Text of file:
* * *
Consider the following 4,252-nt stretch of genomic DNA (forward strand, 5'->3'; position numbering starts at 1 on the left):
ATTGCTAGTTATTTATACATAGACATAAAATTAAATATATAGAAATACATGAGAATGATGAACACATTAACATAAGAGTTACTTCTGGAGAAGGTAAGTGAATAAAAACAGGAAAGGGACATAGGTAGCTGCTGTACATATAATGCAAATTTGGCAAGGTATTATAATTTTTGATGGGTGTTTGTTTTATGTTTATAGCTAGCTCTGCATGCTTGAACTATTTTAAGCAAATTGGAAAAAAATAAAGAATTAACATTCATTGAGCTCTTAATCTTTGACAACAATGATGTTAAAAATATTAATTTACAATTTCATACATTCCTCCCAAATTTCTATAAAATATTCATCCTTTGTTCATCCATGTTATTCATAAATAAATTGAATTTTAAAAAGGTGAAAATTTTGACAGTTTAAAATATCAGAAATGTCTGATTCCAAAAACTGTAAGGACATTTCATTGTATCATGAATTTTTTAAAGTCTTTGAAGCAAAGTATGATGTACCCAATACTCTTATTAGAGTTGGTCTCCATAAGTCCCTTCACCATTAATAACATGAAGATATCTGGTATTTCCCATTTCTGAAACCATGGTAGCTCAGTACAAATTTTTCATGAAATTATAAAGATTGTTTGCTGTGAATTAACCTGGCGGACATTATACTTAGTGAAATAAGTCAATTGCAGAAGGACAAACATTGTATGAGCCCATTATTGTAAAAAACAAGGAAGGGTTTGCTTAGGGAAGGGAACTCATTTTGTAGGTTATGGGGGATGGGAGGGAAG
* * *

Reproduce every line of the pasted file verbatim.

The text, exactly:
Consider the following 4,252-nt stretch of genomic DNA (forward strand, 5'->3'; position numbering starts at 1 on the left):
ATTGCTAGTTATTTATACATAGACATAAAATTAAATATATAGAAATACATGAGAATGATGAACACATTAACATAAGAGTTACTTCTGGAGAAGGTAAGTGAATAAAAACAGGAAAGGGACATAGGTAGCTGCTGTACATATAATGCAAATTTGGCAAGGTATTATAATTTTTGATGGGTGTTTGTTTTATGTTTATAGCTAGCTCTGCATGCTTGAACTATTTTAAGCAAATTGGAAAAAAATAAAGAATTAACATTCATTGAGCTCTTAATCTTTGACAACAATGATGTTAAAAATATTAATTTACAATTTCATACATTCCTCCCAAATTTCTATAAAATATTCATCCTTTGTTCATCCATGTTATTCATAAATAAATTGAATTTTAAAAAGGTGAAAATTTTGACAGTTTAAAATATCAGAAATGTCTGATTCCAAAAACTGTAAGGACATTTCATTGTATCATGAATTTTTTAAAGTCTTTGAAGCAAAGTATGATGTACCCAATACTCTTATTAGAGTTGGTCTCCATAAGTCCCTTCACCATTAATAACATGAAGATATCTGGTATTTCCCATTTCTGAAACCATGGTAGCTCAGTACAAATTTTTCATGAAATTATAAAGATTGTTTGCTGTGAATTAACCTGGCGGACATTATACTTAGTGAAATAAGTCAATTGCAGAAGGACAAACATTGTATGAGCCCATTATTGTAAAAAACAAGGAAGGGTTTGCTTAGGGAAGGGAACTCATTTTGTAGGTTATGGGGGATGGGAGGGAAG